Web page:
- A severe and sudden headache
- Numbness on some parts of the body such as arm, leg or face.
2. Heart attack
The plaque buildup usually causes the arteries which supply blood to the heart to narrow. The process which is known as atherosclerosis usually happens over time without any symptoms or signs. When a piece of the plaque breaks off, a blood clot forms around. It creates a block that inhibits blood flow, nutrient and oxygen supply to the heart. This deprivation damages the heart and leads to heart attack. Some of the Signs of a heart attack include:
- Difficulty in breathing
- Excess fatigue
- A feeling of impending-doom.
- Arching of the arms or chest.
- Squeezing or tightness of the chest and arms
Treating High Cholesterol
1. Lifestyle Change
This is usually the first approach that is recommended by doctors. Individuals suffering from high cholesterol levels are normally advised to cut off foods with high amounts of cholesterol from their diet. Exercises such as cardio also help to shed extra fat that is normally associated with high blood pressure and cholesterol. Cardio helps to increase the rate of metabolism in the body and enhances the conversion of fat to fuel. Note that a 30-minute exercise daily can greatly help to increase the levels of HDL. Besides those, it’s important to avoid drinking alcohol and smoking. Alcohol and cigarettes help to increase the amount of “bad” cholesterol which can lead to stroke and heart attack.
2. Lipid-lowering therapy
A lipid-lowering therapy is administered to an individual suffering from hypercholesterolemia. The prescription depends on the level of cholesterol as well as other risk factors. The treatment is usually prescribed for those people with higher risks of suffering a heart attack. Statins are a group of medications which help to lower high cholesterol levels. They include atorvastatin, fluvastatin, simvastatin, pravastatin among others.
Foods that Lower Cholesterol
As stated above, foods affect the level of cholesterol. They can either lower it or increase it. There is a wide range of foods which can be used to lower the levels. These foods are usually known as the cholesterol busters and they should be included in your everyday diet. Some of the superfoods which may be used to create a low cholesterol diet include:
Foods Fortified with Stanols and Sterols
Plant-based stanols and sterols can quickly help to lower the level of cholesterol in the body. They are naturally found in superfoods such as nuts, whole grains, vegetable oils, vegetables, and fruits. Stanols and sterols mimic how cholesterol works and compete with it when it comes to absorption. Consuming them in a span of three weeks can reduce the levels by up to ten percent.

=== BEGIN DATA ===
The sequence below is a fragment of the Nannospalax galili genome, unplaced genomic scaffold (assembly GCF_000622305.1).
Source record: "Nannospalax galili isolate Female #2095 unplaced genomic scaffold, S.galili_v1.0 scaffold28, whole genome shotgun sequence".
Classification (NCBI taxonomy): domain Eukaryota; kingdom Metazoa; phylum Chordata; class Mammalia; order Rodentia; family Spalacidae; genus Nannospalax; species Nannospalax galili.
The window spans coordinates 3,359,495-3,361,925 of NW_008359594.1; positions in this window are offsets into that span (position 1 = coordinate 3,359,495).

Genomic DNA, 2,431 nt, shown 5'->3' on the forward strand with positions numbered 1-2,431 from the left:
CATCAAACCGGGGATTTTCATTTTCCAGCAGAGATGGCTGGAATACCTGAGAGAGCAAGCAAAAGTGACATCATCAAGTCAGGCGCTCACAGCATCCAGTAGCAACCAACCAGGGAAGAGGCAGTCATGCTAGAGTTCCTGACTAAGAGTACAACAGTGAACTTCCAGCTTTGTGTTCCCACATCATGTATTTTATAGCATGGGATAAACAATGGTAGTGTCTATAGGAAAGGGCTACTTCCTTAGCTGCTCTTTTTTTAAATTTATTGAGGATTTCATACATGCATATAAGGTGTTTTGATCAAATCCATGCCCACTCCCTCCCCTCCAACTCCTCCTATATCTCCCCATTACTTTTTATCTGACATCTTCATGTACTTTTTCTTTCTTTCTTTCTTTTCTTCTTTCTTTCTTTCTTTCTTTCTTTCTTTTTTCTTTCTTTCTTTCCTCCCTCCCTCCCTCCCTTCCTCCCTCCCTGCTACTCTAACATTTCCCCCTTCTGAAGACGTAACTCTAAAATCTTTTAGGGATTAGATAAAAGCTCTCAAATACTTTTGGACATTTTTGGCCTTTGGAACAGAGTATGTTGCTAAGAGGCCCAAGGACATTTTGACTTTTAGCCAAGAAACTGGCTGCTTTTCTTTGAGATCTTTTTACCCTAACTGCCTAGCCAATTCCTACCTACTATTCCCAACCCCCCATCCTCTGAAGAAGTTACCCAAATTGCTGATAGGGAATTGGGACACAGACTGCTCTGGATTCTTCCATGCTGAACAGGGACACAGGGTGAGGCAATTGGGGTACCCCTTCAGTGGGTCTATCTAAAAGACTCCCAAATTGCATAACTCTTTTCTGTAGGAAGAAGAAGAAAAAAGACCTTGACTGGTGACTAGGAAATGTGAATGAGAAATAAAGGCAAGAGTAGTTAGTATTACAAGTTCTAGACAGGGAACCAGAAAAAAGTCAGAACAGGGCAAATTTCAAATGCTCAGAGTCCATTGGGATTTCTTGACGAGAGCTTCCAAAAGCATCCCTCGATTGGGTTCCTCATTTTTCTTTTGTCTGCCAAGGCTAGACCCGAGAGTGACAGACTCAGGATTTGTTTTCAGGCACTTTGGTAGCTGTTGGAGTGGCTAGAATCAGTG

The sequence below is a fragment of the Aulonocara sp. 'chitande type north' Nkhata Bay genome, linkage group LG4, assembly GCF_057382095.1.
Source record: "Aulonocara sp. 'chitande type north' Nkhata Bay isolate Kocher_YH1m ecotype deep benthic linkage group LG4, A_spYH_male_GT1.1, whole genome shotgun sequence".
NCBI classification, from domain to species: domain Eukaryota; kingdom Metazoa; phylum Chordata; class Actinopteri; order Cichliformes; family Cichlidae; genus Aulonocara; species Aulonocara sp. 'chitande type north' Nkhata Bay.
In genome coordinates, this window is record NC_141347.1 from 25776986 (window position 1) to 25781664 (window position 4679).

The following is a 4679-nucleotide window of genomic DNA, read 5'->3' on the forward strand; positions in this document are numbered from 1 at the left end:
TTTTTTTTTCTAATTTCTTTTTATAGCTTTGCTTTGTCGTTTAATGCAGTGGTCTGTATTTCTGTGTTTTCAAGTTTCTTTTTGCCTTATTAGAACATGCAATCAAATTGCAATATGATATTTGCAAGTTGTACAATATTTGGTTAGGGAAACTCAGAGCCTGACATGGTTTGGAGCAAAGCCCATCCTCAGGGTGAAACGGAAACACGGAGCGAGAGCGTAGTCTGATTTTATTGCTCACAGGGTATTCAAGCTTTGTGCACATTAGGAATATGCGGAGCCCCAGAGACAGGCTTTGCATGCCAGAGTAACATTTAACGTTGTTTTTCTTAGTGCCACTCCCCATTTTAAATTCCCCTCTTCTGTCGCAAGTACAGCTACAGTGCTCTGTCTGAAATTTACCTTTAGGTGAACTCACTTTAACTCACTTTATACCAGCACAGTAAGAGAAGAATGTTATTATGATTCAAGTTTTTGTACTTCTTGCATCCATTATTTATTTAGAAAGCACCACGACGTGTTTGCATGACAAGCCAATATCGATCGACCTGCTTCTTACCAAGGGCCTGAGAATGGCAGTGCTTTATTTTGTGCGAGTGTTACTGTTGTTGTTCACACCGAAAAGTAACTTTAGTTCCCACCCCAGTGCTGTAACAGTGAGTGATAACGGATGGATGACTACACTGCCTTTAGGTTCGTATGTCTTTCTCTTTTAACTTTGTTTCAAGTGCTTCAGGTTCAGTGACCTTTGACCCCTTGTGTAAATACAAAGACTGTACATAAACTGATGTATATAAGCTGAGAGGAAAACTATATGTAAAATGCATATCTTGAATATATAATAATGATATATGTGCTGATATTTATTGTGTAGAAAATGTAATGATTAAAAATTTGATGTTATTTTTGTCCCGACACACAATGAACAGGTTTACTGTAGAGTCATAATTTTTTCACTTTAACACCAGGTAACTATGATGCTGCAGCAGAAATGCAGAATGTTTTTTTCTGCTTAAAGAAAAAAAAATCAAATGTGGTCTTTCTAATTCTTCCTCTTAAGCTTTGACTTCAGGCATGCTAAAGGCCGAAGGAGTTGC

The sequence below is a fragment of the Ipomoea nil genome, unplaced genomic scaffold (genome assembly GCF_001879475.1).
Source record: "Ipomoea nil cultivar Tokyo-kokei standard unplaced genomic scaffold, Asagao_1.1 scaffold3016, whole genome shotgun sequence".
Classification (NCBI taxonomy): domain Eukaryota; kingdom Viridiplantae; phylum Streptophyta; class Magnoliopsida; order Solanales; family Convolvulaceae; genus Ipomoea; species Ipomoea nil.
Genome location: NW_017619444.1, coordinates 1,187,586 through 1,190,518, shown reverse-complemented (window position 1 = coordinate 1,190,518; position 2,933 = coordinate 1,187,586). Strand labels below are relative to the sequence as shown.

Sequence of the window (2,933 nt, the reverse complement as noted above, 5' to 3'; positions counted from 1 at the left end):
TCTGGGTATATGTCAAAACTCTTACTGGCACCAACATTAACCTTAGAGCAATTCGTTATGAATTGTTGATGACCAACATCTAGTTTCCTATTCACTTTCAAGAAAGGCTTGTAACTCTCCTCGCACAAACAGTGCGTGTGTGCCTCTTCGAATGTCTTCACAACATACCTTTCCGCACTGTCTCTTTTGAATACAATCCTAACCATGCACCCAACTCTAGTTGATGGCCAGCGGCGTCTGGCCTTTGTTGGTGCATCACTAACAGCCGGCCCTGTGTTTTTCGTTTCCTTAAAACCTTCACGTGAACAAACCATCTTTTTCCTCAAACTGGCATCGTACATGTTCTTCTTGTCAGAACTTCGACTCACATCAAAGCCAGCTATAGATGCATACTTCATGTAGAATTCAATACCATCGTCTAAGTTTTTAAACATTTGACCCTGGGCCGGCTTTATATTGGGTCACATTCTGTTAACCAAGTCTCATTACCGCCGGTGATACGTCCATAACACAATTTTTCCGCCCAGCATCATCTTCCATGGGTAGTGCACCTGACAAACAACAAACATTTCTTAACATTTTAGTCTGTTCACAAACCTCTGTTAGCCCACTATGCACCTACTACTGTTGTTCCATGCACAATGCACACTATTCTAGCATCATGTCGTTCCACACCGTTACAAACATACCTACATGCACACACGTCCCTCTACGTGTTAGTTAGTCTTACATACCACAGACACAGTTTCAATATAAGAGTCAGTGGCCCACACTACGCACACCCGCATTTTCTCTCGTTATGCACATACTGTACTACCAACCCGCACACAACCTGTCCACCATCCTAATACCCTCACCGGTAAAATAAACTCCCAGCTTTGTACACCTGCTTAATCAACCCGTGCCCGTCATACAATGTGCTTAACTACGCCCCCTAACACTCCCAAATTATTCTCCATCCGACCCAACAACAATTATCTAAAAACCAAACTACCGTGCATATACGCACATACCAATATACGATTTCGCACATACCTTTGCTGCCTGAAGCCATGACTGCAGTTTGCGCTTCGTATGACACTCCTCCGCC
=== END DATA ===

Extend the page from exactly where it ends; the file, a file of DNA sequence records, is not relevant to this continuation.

Foods rich in Unsaturated Fats
To lower the levels of cholesterol, men are usually advised to keep their daily intake of saturated fat below 30g and 20g or women. However, it’s important to replace the saturated fats with unsaturated fats but in modest amounts. Some of the foods that are rich in unsaturated fats include nuts, avocado, vegetable oils, oily fish, vegetable spreads etc.
Vegetables and Fruits
They contain low amounts of saturated fats. Adding vegetables and fruits in your daily diet helps to reduce the levels of saturated fat intake. They are the best sources of soluble fibers which help to lower cholesterol. They include pulses such as lentils, peas, and beans. Okra, apples, sweet potatoes, prunes, broccoli and strawberries are also good sources of soluble fiber.
Soya Foods have low amounts of saturated fats. They contain the special soy protein which helps to regulate the high cholesterol. Research studies show that soya foods can lower cholesterol by up to six percent.
It’s known that all nuts contain high amounts of fiber, protein, vitamin E, natural sterols, potassium, unsaturated fats, and other beneficial nutrients. Taking a handful of nuts everyday i.e. 30 to 40 g can significantly lower the cholesterol levels in the body by a five percent average.
Oat and Barley
Barley and oats are some of the common foods which contain high amounts of the beta-glucan fiber. If beta glucan is ingested, it’s absorbed into and forms a gel around cholesterol found in the intestines. This way, the body will fail to absorb them. The daily recommended amount of beta-glucan is around 3g.
The best way of living a healthy life is ensuring that you have low cholesterol levels. You can do this by engaging in healthy eating habits and working out. It’s also important to avoid stressing and manage your weight. To ensure that you are on the safe side, regularly go for screening.